The Jets had some question marks in terms of run blocking going into the draft but addressed the issue with two absolute maulers: Mekhi Becton and Cameron Clark.
Clark, the 129th overall pick in the fourth round of the NFL draft, played left tackle all four seasons for the UNC Charlotte 49ers, but it’s widely believed he’s best suited to play guard at the next level.
One part brain and one part brawn, Clark is the perfect combination of smarts and down-right nastiness; his sheer will to dominate defenders is at the heart of his game. A natural-born leader, his stacked resume includes Dean’s list, offensive MVP, and team captain. Extremely durable to boot, Clark started 31 straight games during his collegiate career.
The potential to add much-needed tenacity to a developing offensive line is exciting. Of all day three prospects, Clark, in my opinion, is most intriguing.
Clark improved every year giving up zero sacks and only four hurries this past season:
- 2019: 845 Snaps (461 RBLK and 384 PBLK), 0 Sacks, 1 Hit, and 4 Hurries
- 2018: 826 snaps (431 RBLK and 395 PBLK), 3 Sacks, 1 Hit, and 11 Hurries
- 2017: 633 snaps (316 RBLK and 317 PBLK), 2 Sacks, 4 Hits, and 10 Hurries
- Pro Football Focus Pass-Blocking Grade (2019): 78.3
For some fans, it’s hard to get excited over a day three prospect, but Clark is different. He’s already technically sound, regularly displaying solid footwork and busy hands. Feet are the foundation good offensive linemen are built on, and Clark’s NFL ready kick-slide, for example, rivals any prospect coming out of the draft.
Below, Clark (No. 71) quickly kicks his leg back, utilizes his long arms to deliver a two-handed punch, then keeps his hands tight while maintaining the necessary balance and leverage.
Clark showcases his awareness routinely. Watch carefully as he does an excellent job of diagnosing a cross rush and picking up the looping defensive tackle.
In the next clip, the entire offensive line sells the run—to bring the linebackers in—on what was designed to be a quick pass. Clark jumps the edge, jolts him with a nasty punch to the numbers, knocks him off balance, and finishes him to the ground.
According to PFF (2019):
- Run-Block Grade: 77.2
- Zone Grade: 81.6
- Gap Grade: 63.5
Clark, wielding massive 11” hands, makes his presence known in the run game. His ability to ragdoll defenders is reminiscent of first-round pick Mekhi Becton. If both players develop as expected, the potential of this line is encouraging; the duo has the chance to be an absolutely dominant force on the left side—if that’s where they end up playing.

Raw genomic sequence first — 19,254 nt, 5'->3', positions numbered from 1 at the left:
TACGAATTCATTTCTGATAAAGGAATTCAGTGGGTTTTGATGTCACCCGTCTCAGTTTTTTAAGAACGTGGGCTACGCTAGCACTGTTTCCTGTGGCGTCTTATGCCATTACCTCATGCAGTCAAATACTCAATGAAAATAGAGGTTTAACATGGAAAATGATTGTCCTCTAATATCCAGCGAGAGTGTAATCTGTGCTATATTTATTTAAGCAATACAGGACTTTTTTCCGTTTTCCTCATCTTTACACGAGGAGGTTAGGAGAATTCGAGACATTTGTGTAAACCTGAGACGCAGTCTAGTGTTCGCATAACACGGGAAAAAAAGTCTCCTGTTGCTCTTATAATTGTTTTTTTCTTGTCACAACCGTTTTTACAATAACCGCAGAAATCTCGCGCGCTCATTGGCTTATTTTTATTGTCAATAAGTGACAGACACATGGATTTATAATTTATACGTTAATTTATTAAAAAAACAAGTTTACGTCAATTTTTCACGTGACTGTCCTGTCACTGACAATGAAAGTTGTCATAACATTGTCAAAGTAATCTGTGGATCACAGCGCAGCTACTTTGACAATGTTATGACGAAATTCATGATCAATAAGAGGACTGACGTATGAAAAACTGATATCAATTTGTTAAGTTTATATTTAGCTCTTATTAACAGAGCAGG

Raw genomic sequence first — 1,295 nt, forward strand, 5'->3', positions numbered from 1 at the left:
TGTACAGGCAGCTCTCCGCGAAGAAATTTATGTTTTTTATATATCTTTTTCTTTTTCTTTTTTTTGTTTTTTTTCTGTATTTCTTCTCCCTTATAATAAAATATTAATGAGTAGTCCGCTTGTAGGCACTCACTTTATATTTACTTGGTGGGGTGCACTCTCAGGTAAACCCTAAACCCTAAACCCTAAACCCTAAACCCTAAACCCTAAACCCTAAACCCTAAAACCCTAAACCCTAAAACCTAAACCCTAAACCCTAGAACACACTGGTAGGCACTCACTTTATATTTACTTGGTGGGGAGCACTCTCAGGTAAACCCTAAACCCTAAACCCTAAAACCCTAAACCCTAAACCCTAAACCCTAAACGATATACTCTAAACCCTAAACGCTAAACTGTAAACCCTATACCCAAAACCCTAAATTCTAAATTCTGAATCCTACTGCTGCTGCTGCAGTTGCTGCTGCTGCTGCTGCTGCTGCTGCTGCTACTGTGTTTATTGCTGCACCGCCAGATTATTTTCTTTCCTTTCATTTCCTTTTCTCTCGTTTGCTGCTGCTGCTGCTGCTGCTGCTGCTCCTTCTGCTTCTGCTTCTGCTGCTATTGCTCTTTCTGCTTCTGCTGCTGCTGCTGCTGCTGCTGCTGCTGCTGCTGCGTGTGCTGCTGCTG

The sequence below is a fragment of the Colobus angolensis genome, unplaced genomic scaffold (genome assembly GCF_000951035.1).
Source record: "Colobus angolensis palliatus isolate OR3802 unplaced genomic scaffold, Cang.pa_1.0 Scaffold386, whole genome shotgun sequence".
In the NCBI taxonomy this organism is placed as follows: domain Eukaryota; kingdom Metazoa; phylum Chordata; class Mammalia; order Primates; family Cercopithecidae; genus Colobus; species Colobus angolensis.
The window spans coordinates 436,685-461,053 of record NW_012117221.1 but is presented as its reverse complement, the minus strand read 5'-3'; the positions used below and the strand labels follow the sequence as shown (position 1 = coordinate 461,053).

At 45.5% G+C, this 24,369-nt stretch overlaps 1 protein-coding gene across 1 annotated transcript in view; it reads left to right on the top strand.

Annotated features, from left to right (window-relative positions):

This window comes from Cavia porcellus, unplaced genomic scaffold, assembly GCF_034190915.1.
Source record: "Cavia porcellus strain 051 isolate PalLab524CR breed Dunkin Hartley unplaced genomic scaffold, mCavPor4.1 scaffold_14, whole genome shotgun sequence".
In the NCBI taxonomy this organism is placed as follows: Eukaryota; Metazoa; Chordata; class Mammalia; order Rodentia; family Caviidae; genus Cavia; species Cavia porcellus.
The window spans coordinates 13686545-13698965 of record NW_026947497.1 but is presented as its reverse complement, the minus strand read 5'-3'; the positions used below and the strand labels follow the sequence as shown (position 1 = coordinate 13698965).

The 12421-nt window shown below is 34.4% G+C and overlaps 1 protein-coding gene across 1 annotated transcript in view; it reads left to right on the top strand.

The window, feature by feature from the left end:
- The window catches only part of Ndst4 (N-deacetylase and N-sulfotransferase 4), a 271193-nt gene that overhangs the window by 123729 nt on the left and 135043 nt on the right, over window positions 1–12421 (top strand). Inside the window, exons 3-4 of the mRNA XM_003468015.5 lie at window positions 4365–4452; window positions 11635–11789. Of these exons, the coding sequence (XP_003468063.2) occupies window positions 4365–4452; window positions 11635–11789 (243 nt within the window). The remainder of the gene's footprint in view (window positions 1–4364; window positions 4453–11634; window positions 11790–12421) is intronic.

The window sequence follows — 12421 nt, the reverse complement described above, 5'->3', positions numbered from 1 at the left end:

Here Clark obliterates the end man on the line of scrimmage opening up a lane for the back to exploit.
Clark is active at the point of attack. Below, he bulldozes the playside 3-technique with a combo block before seamlessly moving onto the second level and picking up the linebacker.
Clark is a tone-setter and plays to the whistle; there is no quit to his game. He looks to enforce his will right off the snap by keeping his hands tight, locking onto opponents, and putting them on their backs while simultaneously feeding them some dirt.
Yet another excellent example of his intelligence: Clark picks up the looping defensive end in a “TED” stunt and creates a nice cutback lane for the running back, who breaks off a long gain.
Alex Lewis, Greg Van Roten, and Brian Winters have the upper hand in securing a starting position, but don’t count Clark out. He will likely challenge the aforementioned as early as the upcoming season.
Clark doesn’t come without flaws. The “lowest man wins,” and Clark needs to work on keeping his pad level down—especially if he expects to transition to guard—he tends to lose his balance when defenders get into his chest. Although he’s a little stiff in the hips and his lateral quickness isn’t optimal, Clark is a determined player with the work ethic necessary to correct his weaknesses. I have to imagine Clark would have gone higher in the draft if he faced more robust competition. Nonetheless, some of his best film is against powerhouse Clemson and, from my perspective, Joe Douglas found a gem on day three of the draft.
“What I’ve been working on since the combine is my change of direction, all the muscles around your groin, the inside of your legs, and playing with better knee bend and hip bend. A lot of flexibility comes from your ankles, too. I had injured both of my ankles in college, so I’m really stretching my ankles. It’s a lot of barefoot work in the grass, and I probably stretch three times a day for about 20 minutes.” –Cameron Clark
NFL Combine results:
- Height: 6’ 4”
- Weight: 308 lbs.
- Hands: 11”
- Arms: 34 1/8”
- 40 Yard Dash: 5.29
- Bench Press: 26 reps
- Vertical Jump: 25 inches
- Broad Jump: 101 inches